Well, finally in chapters 38-39, God responds to Job in his misery with all his questions of “WHY is this happening?  What is going on?  What did I do?” 

But it doesn’t start out as one of those “nice, cushioned, politically-correct, responses that any of us would want to hear so we’d feel all warm and fuzzy.”   No, basically God lays out His resume with complete authority after He asks Job,

“Who do you think you are questioning Me?  Are you going to haul Me, the Almighty God, into court and press charges?”   (paraphrased from The Message)

Job 40:

3-5 Job answered:

“I’m speechless, in awe—words fail me.
    I should never have opened my mouth!
I’ve talked too much, way too much.
    I’m ready to shut up and listen.”

God continues to lay out “WHO” He is … and who Job i not!. 

On the surface, as we read through this exchange between the Almighty and His faithful servant, it is not difficult to feel the shame/embarrassment or humility that was probably surging through Job’s veins. It’s a “pretty rough talking to”, (as my son describes it when I’m coming down on him particularly hard).

Our obstinate, defiant and prideful human nature would cause most of us to outright reject WHO God is … in this exchange … in this moment.  But Job doesn’t. Because remember, he had a heart that was “fertile” to forgiveness.

(I feel like this is a point to “exhale”)

AND, Job responds to God …

42 1-6 Job answered God:

“I’m convinced: You can do anything and everything.
    Nothing and no one can upset your plans.
You asked, ‘Who is this muddying the water,
    ignorantly confusing the issue, second-guessing my purposes?’
I admit it. I was the one. I babbled on about things far beyond me,
    made small talk about wonders way over my head.
You told me, ‘Listen, and let me do the talking.
    Let me ask the questions. You give the answers.’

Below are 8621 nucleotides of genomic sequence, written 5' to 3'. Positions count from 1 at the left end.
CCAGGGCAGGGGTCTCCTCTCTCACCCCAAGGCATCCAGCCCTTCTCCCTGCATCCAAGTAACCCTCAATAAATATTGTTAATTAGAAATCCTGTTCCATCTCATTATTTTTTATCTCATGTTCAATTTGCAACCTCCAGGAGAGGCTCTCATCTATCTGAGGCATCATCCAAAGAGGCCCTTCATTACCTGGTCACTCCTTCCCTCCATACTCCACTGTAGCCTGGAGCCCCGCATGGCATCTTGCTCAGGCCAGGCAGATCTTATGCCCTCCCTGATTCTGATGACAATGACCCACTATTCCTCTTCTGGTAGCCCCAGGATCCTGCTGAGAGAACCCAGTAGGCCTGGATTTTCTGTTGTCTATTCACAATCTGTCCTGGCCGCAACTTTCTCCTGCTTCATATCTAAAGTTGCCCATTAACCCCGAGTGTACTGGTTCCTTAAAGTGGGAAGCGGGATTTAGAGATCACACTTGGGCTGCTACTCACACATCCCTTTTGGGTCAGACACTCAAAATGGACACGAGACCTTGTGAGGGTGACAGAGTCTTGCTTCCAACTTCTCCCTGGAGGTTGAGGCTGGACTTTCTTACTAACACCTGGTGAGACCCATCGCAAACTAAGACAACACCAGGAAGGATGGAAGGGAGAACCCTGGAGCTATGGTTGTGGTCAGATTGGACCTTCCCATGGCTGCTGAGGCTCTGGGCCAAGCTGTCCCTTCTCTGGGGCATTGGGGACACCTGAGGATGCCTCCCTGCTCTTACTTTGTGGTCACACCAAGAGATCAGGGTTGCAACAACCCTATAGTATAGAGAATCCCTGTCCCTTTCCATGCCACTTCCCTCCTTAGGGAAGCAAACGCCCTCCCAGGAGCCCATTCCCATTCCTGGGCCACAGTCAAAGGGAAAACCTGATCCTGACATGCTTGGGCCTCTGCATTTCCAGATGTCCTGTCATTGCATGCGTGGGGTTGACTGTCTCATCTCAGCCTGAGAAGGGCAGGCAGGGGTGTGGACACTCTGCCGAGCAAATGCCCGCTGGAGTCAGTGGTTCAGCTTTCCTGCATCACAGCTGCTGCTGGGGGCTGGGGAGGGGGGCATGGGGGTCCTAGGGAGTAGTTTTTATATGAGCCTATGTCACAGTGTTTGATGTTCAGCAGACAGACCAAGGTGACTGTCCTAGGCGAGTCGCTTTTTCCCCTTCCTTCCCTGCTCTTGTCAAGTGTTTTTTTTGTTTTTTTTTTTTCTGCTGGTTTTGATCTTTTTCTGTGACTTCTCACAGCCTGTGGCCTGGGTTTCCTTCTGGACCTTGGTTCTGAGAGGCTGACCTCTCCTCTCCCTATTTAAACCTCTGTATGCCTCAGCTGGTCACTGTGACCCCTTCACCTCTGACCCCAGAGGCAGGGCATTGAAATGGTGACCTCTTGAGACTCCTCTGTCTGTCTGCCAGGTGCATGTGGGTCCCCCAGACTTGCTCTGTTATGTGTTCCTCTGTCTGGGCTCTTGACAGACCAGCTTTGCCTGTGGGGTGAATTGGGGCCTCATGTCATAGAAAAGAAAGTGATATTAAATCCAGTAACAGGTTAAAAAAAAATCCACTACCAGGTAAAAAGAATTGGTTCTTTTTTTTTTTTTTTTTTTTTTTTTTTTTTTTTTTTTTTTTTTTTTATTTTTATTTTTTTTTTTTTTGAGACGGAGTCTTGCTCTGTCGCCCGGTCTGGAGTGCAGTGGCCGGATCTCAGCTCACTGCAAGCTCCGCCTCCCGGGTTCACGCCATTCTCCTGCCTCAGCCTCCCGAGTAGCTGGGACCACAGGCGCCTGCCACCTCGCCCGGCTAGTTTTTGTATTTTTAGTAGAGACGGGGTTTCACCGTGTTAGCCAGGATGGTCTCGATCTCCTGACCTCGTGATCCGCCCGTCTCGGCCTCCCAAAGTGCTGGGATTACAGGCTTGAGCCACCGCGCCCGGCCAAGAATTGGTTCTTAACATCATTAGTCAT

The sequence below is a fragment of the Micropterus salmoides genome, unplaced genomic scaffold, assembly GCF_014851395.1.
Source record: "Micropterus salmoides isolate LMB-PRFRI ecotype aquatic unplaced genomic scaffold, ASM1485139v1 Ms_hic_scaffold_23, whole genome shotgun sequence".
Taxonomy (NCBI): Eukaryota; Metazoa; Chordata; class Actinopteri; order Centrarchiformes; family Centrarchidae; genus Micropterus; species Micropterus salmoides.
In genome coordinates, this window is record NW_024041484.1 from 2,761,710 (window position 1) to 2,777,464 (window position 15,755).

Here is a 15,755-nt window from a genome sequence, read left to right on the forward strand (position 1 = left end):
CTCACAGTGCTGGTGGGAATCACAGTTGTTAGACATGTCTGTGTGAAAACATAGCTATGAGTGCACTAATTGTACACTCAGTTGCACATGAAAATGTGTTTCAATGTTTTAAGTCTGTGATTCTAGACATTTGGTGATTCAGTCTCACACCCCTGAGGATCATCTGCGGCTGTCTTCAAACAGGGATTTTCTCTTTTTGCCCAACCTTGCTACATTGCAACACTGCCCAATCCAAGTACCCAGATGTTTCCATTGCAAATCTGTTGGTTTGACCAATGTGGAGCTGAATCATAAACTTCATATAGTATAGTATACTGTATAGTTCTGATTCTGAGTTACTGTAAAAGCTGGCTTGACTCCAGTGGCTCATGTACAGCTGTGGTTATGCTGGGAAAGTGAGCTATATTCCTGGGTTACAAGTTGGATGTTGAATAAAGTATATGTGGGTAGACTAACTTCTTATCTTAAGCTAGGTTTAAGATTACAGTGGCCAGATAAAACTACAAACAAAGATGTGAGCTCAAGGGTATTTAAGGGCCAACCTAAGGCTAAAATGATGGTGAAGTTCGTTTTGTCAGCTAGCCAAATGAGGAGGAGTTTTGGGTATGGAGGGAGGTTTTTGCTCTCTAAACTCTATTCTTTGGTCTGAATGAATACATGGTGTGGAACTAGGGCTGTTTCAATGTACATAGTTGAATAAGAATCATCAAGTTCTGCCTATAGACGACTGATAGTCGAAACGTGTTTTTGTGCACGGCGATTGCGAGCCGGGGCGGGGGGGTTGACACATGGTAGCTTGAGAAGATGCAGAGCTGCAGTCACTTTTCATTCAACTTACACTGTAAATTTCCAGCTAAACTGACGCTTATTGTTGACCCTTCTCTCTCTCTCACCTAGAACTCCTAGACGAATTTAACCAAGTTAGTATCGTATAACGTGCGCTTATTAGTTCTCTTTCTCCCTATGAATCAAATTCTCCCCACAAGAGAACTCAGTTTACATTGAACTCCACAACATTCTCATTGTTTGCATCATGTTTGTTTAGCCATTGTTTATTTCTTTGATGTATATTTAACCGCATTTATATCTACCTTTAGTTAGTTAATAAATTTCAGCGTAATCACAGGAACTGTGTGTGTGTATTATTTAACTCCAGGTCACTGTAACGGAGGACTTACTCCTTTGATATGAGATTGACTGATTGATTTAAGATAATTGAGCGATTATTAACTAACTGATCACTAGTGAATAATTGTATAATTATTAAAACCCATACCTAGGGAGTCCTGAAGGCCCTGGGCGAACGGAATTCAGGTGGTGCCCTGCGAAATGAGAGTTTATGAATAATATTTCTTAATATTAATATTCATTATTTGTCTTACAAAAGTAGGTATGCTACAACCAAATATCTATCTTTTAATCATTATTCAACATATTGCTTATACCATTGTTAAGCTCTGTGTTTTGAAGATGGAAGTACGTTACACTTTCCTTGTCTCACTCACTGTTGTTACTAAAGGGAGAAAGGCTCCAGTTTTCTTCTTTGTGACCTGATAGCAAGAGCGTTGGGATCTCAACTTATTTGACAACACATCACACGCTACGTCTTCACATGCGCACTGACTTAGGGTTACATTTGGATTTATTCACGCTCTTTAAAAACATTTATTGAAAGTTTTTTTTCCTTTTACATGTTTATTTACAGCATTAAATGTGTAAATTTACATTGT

I admit I once lived by rumors of you;
    now I have it all firsthand—from my own eyes and ears!
I’m sorry—forgive me. I’ll never do that again, I promise!
    I’ll never again live on crusts of hearsay, crumbs of rumor.”

Basically, I interpret Job’s response as, “before this, I never really knew You, Lord.  I only knew “of You.”  I’ve talked a good talk and walked a good walk … but now I see that was just “surface” stuff.  This is REAL and INTIMATE now … and I don’t want anything less.”

Then God … our WONDERFUL, AWESOME, POWERFUL, MAGNIFICENT, MERCIFUL AND FORGIVING, LOVING, ALMIGHTY GOD turned to Job’s friends and said, “I’ve had it with you three fellas.  You have not been honest WITH Me or ABOUT Me … not like Job has.”  They had been so pompous and self-righteous toward Job and more or less, making assumptions about God’s wrath upon Job, they were basically ignorant.

God directed them to make some sacrifices of their own, and told them that when they did this, Job would intercede (pray) for them so that God would not give them what they deserve for “talking nonsense” about Him.   (This ought to put a healthy fear of God (wisdom) in all of our hearts.)

In conclusion, from Job 42: